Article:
Don’t Go in the Woods (1981)
Director: James Bryan
Starring: Jack McClelland, Mary Gail Artz, James P. Hayden, Angie Brown & Tom Drury
Released by: Vinegar Syndrome
Reviewed by Mike Kenny
From Director James Bryan (Boogievision, The Executioner, Part II), Don’t Go in the Woodscenters on a group of wandering campers who venture into the wilderness for a weekend getaway. Unbeknownst to them, a savage maniac is stalking their every move, killing at every chance he gets. Starring many first time actors, Don’t Go in the Woods remains a slasher classic due to its campy production values and low-budget gore effects.
Released at the peak of the slasher boom, Don’t Go in the Woods maintains a paper-thin plot of a quartet of campers wandering the wilderness only to evade the wrath of a deadly killer. Littered with countless other tourists used as mere cattle, this Utah-shot production bolsters a body count that trumps most Friday the 13th installments but, lacks in any real suspense. With horrendous yet, hilariously entertaining performances, Don’t Go in the Woods packs plenty of gore while, backfiring with many a false jump scares. Relatively slow-paced, Director James Bryan’s indie effort makes decent use of its wilderness dwelling killer who lives off the land and makes grunting his first language. With the core group of campers dwindling, the remaining survivors look to avenge their friends deaths by tracking the peculiar killer with weapons off the land, leading to a most bloody finale.
Drawing its line in the sand, Don’t Go in the Woods has split slasher enthusiasts for decades with many brushing it off as amateurish dreck while, others find appreciation in its over the top kills and not so serious tone. While, it can hardly be categorized as a competent slasher with genuine scares, Don’t Go in the Woods possesses a low-budget charm of sticktoitiveness that bleeds in every frame. Filmed over a two year period, Don’t Go in the Woods takes great pleasure in presenting a simplistic story while, never shying from its slasher genre staples with kills that will most assuredly leave viewers in chuckles rather than fear. Cheesy but, undeniably appealing, Don’t Go in the Woods is an essential regional slasher for viewers who take delight in its quirkier traits.
Newly restored in 2K from the 35mm Interpositive, Vinegar Syndrome presents Don’t Go in the Woods with a 1080p transfer, sporting its original 1.66:1 aspect ratio. Plagued with aging artifacts including, scratches and hazy photography, the pros far outweigh the cons. Colors pop nicely in the film’s lush greenery, pastel colored wardrobe and scenes of blood-soaked carnage. In addition, skin tones appear natural and inviting while, black levels are handled as well as can be with decent visibility amongst instances of flakes and speckles. Vinegar Syndrome works wonders with this, at times, rough looking slasher, easily making this its definitive release. Equipped with DTS-HD Master Audio 1.0 Mono mix, dialogue is relayed decently with several occurrences of lower volume levels and mild hiss, all of which are never inaudible. Scenes of slashing mayhem register sharply with Composer H. Kingsley Thurber’s music pushing the most authority in this otherwise contained yet, satisfying sounding mix. Loaded with extras, special features include, an Audio Commentary with Director James Bryan, Audio Commentary with Director James Bryan, Actress Mary Gail Artz and Superfans Deron Miller & Dave Mosca and a third Audio Commentary with The Hysteria Continues. Plus, a Cast & Crew Featurette (56:43), TV Promos Compilation (14:14), Autograph Signing Party (29:27), Theatrical Trailer (1:07), Production Stills Gallery (64 in total), Press Artwork Gallery (44 in total), Script Gallery (32 in total) and a DVD edition of the release round out the supplemental offerings.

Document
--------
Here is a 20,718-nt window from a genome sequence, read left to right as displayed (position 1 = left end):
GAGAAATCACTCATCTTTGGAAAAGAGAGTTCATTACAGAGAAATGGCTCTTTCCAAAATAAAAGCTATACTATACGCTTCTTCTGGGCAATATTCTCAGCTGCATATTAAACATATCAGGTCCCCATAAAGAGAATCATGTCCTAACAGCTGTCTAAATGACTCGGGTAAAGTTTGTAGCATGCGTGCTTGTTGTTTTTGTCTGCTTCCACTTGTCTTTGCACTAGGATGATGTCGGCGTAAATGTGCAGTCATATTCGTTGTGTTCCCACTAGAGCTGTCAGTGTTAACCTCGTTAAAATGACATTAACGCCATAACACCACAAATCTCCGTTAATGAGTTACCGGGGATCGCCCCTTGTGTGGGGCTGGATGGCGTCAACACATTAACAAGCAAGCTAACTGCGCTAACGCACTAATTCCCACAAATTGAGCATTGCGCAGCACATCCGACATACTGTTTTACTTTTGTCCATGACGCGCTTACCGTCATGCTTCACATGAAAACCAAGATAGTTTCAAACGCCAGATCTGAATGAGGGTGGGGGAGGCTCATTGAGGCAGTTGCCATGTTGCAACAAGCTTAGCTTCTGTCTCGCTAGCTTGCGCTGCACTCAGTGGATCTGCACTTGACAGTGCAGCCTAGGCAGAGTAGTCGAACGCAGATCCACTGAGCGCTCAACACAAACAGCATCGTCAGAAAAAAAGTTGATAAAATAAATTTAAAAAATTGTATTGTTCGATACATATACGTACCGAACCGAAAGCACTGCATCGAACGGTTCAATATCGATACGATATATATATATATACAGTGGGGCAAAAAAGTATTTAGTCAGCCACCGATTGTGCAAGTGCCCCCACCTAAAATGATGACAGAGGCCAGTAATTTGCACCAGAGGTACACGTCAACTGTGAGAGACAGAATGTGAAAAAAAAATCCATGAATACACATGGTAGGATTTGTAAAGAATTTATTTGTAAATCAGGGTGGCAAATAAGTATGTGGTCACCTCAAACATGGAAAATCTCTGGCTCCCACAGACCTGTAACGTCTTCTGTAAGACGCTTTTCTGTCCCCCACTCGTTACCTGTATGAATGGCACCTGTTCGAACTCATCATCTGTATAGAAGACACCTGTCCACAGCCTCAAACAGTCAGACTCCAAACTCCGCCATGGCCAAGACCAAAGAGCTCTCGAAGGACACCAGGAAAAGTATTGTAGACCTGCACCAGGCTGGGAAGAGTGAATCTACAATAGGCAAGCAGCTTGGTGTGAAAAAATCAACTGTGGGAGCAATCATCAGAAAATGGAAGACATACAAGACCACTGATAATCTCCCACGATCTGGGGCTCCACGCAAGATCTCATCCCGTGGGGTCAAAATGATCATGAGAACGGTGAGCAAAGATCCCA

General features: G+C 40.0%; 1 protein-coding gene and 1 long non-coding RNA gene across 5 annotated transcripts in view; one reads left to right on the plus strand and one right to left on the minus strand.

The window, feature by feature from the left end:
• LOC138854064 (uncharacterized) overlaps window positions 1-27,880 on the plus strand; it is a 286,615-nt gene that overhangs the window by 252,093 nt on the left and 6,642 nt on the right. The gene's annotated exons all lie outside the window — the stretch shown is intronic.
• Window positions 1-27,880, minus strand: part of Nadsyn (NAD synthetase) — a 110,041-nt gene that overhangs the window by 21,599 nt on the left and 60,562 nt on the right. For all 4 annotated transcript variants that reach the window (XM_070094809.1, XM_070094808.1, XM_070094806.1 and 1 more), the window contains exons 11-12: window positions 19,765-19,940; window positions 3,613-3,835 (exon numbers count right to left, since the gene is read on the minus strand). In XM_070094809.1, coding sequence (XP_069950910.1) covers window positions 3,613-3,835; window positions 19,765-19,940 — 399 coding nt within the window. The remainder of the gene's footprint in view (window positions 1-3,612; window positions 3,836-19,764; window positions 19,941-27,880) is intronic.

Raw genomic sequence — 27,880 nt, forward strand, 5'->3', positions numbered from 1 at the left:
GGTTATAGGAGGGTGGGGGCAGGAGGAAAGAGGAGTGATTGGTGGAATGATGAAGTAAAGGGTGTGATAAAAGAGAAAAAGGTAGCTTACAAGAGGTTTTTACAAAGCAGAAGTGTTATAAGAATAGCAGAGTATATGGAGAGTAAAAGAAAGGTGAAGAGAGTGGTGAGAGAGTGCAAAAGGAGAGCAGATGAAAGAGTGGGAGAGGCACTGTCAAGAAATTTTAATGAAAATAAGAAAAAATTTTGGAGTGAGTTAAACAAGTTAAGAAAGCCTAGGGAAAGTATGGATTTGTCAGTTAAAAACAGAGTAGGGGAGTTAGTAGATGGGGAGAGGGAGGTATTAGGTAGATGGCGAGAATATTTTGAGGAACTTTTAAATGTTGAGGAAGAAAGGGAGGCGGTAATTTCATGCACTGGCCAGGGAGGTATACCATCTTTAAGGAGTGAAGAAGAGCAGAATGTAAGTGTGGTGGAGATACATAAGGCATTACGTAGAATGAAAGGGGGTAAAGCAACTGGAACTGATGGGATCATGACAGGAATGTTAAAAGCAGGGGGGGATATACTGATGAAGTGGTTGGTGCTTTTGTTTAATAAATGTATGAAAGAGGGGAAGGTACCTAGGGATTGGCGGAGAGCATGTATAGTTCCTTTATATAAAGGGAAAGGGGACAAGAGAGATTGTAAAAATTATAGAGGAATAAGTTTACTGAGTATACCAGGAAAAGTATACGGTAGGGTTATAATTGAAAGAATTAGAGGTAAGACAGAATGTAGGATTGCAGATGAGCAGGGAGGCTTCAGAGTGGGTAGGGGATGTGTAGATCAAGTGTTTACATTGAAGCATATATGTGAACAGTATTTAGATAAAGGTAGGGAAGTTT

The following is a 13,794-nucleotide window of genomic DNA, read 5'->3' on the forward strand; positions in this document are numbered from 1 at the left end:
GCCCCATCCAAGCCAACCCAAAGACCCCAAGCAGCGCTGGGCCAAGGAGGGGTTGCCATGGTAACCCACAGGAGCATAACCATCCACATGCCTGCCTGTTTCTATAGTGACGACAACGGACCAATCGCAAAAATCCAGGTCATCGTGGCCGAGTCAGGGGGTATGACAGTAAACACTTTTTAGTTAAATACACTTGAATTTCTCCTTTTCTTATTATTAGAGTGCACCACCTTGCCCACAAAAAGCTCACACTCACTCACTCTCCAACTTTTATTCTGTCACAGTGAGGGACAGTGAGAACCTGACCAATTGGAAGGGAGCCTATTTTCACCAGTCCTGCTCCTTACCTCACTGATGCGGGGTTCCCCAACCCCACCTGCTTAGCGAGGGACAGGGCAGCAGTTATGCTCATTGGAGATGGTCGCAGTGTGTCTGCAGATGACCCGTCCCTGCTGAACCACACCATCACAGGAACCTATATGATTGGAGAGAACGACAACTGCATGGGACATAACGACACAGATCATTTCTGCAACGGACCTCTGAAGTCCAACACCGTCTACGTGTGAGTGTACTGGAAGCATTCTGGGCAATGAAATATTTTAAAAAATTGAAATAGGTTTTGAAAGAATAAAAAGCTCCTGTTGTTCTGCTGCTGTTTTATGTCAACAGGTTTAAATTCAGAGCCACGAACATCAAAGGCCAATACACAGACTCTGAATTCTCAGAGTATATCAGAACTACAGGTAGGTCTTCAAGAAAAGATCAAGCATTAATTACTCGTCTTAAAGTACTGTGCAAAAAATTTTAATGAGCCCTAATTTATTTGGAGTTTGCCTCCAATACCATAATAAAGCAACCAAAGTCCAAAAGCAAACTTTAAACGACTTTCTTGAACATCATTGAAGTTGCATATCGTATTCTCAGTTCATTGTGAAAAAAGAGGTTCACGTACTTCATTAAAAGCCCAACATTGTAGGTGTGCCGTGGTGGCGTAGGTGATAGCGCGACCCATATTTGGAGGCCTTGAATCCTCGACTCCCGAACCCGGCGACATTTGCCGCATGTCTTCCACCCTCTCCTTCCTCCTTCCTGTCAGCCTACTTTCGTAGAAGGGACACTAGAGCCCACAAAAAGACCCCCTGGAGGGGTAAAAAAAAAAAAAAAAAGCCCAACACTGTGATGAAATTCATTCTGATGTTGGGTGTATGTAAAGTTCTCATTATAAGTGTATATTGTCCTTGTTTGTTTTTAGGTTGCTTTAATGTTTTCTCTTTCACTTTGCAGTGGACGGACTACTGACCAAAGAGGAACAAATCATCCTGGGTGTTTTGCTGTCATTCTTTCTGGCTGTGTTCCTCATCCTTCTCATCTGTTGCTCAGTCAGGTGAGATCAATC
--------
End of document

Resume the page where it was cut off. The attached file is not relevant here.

While, its cult classic status has been debated by likeminded viewers, Don’t Go in the Woodsholds a special appeal for those who revel in its cheeky charm and hilariously over the top gore effects. Previously released by Code Red DVD as their inaugural title, Vinegar Syndrome’s newly restored Blu-ray release is a revelation of color and natural grain that trumps its imperfections while, preserving its OAR. Packed with endless bonus content, Vinegar Syndrome delivers this low-budget slasher affair with all the bells and whistles one could hope to expect. Whether it’s loved or hated, Don’t Go in the Woods has lasted the test of time and can now be better appreciated and debated with this definitive release.
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